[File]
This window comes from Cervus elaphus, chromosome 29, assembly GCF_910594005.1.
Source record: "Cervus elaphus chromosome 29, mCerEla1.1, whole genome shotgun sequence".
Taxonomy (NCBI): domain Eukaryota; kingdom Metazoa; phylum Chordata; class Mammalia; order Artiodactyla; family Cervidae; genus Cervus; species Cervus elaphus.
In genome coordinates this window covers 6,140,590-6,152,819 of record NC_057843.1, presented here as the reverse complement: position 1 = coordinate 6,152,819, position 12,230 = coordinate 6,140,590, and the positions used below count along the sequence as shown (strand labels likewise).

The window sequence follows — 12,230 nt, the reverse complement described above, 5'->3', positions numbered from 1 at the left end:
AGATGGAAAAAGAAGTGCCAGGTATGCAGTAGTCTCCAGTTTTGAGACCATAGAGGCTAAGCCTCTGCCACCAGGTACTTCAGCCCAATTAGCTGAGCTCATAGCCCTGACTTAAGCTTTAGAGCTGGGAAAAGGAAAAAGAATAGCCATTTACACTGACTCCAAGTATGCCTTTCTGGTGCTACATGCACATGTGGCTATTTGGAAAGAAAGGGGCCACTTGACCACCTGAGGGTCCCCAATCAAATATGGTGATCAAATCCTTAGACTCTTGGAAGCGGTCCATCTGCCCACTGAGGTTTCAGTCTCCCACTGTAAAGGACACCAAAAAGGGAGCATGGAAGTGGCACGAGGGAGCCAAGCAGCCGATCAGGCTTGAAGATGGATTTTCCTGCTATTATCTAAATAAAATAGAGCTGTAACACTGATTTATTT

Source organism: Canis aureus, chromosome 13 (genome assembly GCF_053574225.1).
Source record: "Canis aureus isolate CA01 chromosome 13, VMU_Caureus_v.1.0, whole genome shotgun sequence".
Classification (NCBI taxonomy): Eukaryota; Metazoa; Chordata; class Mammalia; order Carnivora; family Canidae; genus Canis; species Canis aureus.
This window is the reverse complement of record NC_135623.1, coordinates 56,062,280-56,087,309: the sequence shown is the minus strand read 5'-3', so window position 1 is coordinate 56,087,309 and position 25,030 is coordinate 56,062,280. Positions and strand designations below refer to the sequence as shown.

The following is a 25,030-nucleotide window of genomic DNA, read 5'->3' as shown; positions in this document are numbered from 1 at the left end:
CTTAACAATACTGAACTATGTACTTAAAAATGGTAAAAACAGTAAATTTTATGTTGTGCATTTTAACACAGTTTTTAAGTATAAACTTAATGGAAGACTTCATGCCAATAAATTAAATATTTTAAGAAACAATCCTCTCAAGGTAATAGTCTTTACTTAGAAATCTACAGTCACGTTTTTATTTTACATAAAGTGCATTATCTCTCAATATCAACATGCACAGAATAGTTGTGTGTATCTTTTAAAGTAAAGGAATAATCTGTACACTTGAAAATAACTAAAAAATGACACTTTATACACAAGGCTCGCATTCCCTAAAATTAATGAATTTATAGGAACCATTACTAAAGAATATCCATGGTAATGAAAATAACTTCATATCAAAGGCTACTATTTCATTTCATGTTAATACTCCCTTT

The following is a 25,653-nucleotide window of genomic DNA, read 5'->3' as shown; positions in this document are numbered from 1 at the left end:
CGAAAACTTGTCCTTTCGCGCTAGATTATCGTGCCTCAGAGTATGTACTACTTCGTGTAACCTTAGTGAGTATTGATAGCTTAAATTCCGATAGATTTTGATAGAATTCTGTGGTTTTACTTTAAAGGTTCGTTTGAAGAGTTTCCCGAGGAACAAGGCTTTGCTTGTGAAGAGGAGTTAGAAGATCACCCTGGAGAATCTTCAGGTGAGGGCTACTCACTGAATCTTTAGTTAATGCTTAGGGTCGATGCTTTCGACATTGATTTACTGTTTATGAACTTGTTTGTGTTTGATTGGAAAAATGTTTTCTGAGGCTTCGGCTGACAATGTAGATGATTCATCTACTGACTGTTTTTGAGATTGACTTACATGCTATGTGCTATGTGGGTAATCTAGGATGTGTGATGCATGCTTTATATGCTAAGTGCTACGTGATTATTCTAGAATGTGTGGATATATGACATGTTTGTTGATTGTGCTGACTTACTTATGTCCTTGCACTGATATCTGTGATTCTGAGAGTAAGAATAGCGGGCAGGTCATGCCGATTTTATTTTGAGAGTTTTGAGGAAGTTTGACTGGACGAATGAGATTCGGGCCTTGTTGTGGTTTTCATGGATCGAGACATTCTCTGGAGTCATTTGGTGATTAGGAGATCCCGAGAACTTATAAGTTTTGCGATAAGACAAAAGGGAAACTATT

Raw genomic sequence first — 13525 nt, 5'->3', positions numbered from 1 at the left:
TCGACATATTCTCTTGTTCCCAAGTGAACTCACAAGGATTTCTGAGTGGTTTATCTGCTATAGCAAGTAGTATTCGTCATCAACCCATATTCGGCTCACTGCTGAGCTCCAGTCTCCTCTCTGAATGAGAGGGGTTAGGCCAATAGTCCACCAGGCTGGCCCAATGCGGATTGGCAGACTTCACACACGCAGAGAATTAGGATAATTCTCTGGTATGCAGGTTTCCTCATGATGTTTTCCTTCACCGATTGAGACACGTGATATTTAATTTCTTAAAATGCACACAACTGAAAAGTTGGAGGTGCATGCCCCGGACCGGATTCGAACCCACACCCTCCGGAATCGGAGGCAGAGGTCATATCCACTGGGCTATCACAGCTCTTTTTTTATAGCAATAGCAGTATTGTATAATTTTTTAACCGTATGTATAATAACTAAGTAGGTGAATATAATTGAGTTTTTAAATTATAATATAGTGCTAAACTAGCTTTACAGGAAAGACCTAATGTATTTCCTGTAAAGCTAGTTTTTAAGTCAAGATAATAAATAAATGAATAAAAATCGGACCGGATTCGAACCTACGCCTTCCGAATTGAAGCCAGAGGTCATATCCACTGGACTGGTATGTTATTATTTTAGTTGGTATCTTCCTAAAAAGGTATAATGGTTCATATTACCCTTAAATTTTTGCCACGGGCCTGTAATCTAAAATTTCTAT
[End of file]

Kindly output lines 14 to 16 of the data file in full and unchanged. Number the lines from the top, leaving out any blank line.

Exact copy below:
CGAAAACTTGTCCTTTCGCGCTAGATTATCGTGCCTCAGAGTATGTACTACTTCGTGTAACCTTAGTGAGTATTGATAGCTTAAATTCCGATAGATTTTGATAGAATTCTGTGGTTTTACTTTAAAGGTTCGTTTGAAGAGTTTCCCGAGGAACAAGGCTTTGCTTGTGAAGAGGAGTTAGAAGATCACCCTGGAGAATCTTCAGGTGAGGGCTACTCACTGAATCTTTAGTTAATGCTTAGGGTCGATGCTTTCGACATTGATTTACTGTTTATGAACTTGTTTGTGTTTGATTGGAAAAATGTTTTCTGAGGCTTCGGCTGACAATGTAGATGATTCATCTACTGACTGTTTTTGAGATTGACTTACATGCTATGTGCTATGTGGGTAATCTAGGATGTGTGATGCATGCTTTATATGCTAAGTGCTACGTGATTATTCTAGAATGTGTGGATATATGACATGTTTGTTGATTGTGCTGACTTACTTATGTCCTTGCACTGATATCTGTGATTCTGAGAGTAAGAATAGCGGGCAGGTCATGCCGATTTTATTTTGAGAGTTTTGAGGAAGTTTGACTGGACGAATGAGATTCGGGCCTTGTTGTGGTTTTCATGGATCGAGACATTCTCTGGAGTCATTTGGTGATTAGGAGATCCCGAGAACTTATAAGTTTTGCGATAAGACAAAAGGGAAACTATT

Raw genomic sequence first — 13525 nt, 5'->3', positions numbered from 1 at the left:
TCGACATATTCTCTTGTTCCCAAGTGAACTCACAAGGATTTCTGAGTGGTTTATCTGCTATAGCAAGTAGTATTCGTCATCAACCCATATTCGGCTCACTGCTGAGCTCCAGTCTCCTCTCTGAATGAGAGGGGTTAGGCCAATAGTCCACCAGGCTGGCCCAATGCGGATTGGCAGACTTCACACACGCAGAGAATTAGGATAATTCTCTGGTATGCAGGTTTCCTCATGATGTTTTCCTTCACCGATTGAGACACGTGATATTTAATTTCTTAAAATGCACACAACTGAAAAGTTGGAGGTGCATGCCCCGGACCGGATTCGAACCCACACCCTCCGGAATCGGAGGCAGAGGTCATATCCACTGGGCTATCACAGCTCTTTTTTTATAGCAATAGCAGTATTGTATAATTTTTTAACCGTATGTATAATAACTAAGTAGGTGAATATAATTGAGTTTTTAAATTATAATATAGTGCTAAACTAGCTTTACAGGAAAGACCTAATGTATTTCCTGTAAAGCTAGTTTTTAAGTCAAGATAATAAATAAATGAATAAAAATCGGACCGGATTCGAACCTACGCCTTCCGAATTGAAGCCAGAGGTCATATCCACTGGACTGGTATGTTATTATTTTAGTTGGTATCTTCCTAAAAAGGTATAATGGTTCATATTACCCTTAAATTTTTGCCACGGGCCTGTAATCTAAAATTTCTAT